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Training for a Ride25 part 4: troubleshooting

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Training for a Ride25 part 4: troubleshooting

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Sleepy cyclist

April 5th, 2015

Welcome to part 4 of the training guide. If you missed parts 1-3 you can find them below:

  1. Testing the waters
  2. Mapping rides
  3. Scheduling rides

This instalment looks at evaluating rides, checking they’re progressing accordingly to your goals, and ways of troubleshooting any problems you may come across.

Here’s where I’m at so far in my training and an update on how it’s gone so far, to provide some context:


Harrogate and back went smoothly. Ilkley and back was shortened to Otley and back (around 20 miles), as I had other commitments on the day. Note: as these are routes I’m familiar with, I’ve not been using Strava for navigation so they’re not recorded online.

My bike was out of commission for the next ride; I had to replace the whole rear gear mechanism which is never a welcome interruption. Haworth and back has been rejigged to a ride up to Hawes to compensate for the lower-than-planned mileage so far (60 miles instead of the planned 50).

Learnings from this: flexibility is an important part of training. If it becomes a source of stress it can be counter-productive, and my logic is that is long as I’m building up to the point where I can tackle distances / elevations representative of those on the Ride25, the training is successful.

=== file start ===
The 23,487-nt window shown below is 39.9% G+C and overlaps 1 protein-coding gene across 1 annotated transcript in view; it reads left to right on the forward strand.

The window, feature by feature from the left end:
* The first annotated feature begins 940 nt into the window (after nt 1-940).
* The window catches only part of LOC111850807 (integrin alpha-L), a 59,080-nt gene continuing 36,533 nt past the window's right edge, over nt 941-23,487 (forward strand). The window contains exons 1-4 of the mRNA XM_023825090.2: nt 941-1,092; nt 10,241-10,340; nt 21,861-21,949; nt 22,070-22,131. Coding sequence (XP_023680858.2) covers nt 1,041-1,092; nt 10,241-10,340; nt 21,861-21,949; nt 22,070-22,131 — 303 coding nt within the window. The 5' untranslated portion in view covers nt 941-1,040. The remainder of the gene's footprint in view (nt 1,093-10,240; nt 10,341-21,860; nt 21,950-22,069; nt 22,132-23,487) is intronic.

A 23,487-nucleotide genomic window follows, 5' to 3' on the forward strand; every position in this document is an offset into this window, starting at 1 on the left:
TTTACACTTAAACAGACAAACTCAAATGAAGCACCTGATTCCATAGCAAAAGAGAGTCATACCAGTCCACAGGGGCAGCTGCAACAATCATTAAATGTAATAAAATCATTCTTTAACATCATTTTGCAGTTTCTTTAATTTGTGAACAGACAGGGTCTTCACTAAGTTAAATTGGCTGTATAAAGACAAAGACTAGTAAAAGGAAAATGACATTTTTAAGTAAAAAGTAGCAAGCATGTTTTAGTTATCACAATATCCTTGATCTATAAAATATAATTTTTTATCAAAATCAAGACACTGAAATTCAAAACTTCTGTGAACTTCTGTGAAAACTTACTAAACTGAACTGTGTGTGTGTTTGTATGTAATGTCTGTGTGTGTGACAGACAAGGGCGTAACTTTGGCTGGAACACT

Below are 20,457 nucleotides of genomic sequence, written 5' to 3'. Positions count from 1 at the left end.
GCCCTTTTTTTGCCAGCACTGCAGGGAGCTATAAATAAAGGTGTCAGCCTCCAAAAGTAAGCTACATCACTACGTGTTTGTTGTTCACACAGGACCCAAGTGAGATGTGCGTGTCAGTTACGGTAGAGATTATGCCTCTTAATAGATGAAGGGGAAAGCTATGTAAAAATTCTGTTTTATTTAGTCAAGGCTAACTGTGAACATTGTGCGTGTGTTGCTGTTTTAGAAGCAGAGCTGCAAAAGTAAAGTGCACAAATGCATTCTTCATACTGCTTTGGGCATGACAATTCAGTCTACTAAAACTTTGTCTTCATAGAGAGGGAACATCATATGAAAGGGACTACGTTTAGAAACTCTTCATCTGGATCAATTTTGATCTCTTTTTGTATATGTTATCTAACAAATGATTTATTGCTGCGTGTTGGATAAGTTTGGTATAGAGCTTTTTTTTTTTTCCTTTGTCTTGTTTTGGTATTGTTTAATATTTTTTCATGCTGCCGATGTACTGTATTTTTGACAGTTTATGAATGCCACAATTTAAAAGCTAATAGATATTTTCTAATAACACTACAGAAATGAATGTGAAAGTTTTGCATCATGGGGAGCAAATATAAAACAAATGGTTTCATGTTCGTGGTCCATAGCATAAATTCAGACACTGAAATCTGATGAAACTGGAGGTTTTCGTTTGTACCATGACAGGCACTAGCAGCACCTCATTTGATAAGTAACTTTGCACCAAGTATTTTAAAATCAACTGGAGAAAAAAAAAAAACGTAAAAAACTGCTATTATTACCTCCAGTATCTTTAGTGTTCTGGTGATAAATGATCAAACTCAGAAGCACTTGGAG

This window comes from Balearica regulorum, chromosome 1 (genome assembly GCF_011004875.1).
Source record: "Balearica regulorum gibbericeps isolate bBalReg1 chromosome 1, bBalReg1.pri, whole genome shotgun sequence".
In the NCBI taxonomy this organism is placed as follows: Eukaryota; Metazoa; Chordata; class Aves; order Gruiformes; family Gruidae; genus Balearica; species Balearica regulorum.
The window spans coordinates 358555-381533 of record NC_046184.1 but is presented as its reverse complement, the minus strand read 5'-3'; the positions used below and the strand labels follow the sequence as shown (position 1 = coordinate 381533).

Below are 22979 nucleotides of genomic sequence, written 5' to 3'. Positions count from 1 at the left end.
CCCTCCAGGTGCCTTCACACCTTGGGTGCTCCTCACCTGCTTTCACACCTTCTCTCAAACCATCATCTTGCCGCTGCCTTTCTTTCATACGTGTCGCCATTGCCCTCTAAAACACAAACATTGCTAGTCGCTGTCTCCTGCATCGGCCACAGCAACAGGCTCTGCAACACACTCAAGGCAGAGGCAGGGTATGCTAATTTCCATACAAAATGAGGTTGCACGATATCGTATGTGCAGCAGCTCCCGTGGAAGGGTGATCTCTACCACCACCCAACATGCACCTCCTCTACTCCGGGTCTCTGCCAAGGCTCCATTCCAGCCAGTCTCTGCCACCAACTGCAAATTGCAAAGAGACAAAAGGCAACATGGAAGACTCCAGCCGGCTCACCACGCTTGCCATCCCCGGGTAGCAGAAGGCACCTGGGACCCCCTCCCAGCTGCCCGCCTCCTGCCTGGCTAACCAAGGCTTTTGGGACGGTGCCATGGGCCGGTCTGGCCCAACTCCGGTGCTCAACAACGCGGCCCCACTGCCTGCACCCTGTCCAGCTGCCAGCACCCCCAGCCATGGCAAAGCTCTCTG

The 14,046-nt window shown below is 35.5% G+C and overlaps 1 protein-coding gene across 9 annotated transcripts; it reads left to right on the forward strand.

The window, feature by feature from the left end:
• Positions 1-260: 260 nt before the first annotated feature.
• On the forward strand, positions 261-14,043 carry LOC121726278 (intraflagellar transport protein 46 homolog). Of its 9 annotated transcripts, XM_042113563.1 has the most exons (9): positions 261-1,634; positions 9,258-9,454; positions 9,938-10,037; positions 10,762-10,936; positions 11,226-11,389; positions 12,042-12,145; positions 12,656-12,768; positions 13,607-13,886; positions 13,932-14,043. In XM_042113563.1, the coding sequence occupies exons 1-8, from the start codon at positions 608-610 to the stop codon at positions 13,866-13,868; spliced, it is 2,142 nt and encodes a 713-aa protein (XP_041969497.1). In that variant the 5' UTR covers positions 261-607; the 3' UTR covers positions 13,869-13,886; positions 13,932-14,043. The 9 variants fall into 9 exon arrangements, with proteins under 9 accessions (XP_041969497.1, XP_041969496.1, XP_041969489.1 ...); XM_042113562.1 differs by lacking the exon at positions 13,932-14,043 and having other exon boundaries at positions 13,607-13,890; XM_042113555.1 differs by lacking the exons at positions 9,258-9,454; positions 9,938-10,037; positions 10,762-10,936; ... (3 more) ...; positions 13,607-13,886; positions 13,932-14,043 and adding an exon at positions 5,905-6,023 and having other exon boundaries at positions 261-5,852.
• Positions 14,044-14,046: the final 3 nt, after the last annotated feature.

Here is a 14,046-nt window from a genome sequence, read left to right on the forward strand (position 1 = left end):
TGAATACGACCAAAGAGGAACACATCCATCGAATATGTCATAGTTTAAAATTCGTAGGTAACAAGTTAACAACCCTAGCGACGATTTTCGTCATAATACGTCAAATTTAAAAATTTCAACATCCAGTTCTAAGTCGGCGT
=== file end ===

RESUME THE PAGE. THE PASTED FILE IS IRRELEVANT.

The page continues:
Here are a few observations you may have on your training program, and tips on how to make the changes necessary to prevent them becoming problematic:

I couldn’t finish my ride – it was too hard:

The first thing to do is check you’re eating and drinking enough before and during your ride. We’ve written before about bonking (not that kind), and the energy slump caused by the lowered energy levels can catch even the most seasoned cyclist off guard.

Simple carbs such as energy gels (with water), sweets, sugar cubes or similar sugary snacks are the best course of action if you feel a bonk coming on. More complex carbs like flapjacks, energy bars and nuts are good for eating during your ride to keep a steady supply of energy.


Image by Amelia Wells, used under Creative Commons and linked to source

If you were sufficiently nourished and hydrated but still had trouble completing your ride, perhaps this may be a sign that you should aim for shorter rides and build up more gradually to the point you’re attempting.

The distance is fine – I’m just struggling on hills!

Hills are divisive in the cycling community. Some people love them (I knew a guy who’d stop at the bottom of each hill, just so he could tackle it from stationary for “the full challenge”), other people see them as unwanted barriers between their bikes and a pleasant day out. Regardless of where you are on this spectrum, you’ll be hard-pressed to avoid hills forever so you may as well learn how to climb correctly. Our top tips:

  • Don’t expect to maintain the same speed going up the hill as you’ve been riding approaching it
  • If you find yourself struggling mentally, just think of the downhill that awaits you!
  • Stay on the saddle with your weight back, and your hands over the handlebars and closer to the centre
  • As you climb, crouch down: body and elbows low. This makes breathing easier